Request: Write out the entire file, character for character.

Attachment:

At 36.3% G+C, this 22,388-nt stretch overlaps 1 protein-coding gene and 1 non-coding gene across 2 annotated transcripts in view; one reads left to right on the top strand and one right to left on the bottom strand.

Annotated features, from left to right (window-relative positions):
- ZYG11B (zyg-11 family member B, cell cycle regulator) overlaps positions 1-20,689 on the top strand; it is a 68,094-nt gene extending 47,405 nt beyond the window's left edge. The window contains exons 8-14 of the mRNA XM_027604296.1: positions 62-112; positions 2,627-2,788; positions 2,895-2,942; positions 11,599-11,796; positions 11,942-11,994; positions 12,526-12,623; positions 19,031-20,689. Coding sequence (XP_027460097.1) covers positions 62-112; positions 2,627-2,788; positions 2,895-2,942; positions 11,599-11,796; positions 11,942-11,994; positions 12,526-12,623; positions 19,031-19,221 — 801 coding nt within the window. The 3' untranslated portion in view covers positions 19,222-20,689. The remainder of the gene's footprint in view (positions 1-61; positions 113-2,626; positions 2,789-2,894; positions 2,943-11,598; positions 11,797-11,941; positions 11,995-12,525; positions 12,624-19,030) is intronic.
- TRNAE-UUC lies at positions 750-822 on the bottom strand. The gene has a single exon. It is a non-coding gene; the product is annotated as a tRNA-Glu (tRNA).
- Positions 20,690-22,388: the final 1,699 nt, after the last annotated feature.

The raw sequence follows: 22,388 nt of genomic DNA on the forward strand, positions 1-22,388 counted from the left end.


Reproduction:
At 36.3% G+C, this 22,388-nt stretch overlaps 1 protein-coding gene and 1 non-coding gene across 2 annotated transcripts in view; one reads left to right on the top strand and one right to left on the bottom strand.

Annotated features, from left to right (window-relative positions):
- ZYG11B (zyg-11 family member B, cell cycle regulator) overlaps positions 1-20,689 on the top strand; it is a 68,094-nt gene extending 47,405 nt beyond the window's left edge. The window contains exons 8-14 of the mRNA XM_027604296.1: positions 62-112; positions 2,627-2,788; positions 2,895-2,942; positions 11,599-11,796; positions 11,942-11,994; positions 12,526-12,623; positions 19,031-20,689. Coding sequence (XP_027460097.1) covers positions 62-112; positions 2,627-2,788; positions 2,895-2,942; positions 11,599-11,796; positions 11,942-11,994; positions 12,526-12,623; positions 19,031-19,221 — 801 coding nt within the window. The 3' untranslated portion in view covers positions 19,222-20,689. The remainder of the gene's footprint in view (positions 1-61; positions 113-2,626; positions 2,789-2,894; positions 2,943-11,598; positions 11,797-11,941; positions 11,995-12,525; positions 12,624-19,030) is intronic.
- TRNAE-UUC lies at positions 750-822 on the bottom strand. The gene has a single exon. It is a non-coding gene; the product is annotated as a tRNA-Glu (tRNA).
- Positions 20,690-22,388: the final 1,699 nt, after the last annotated feature.

The raw sequence follows: 22,388 nt of genomic DNA on the forward strand, positions 1-22,388 counted from the left end.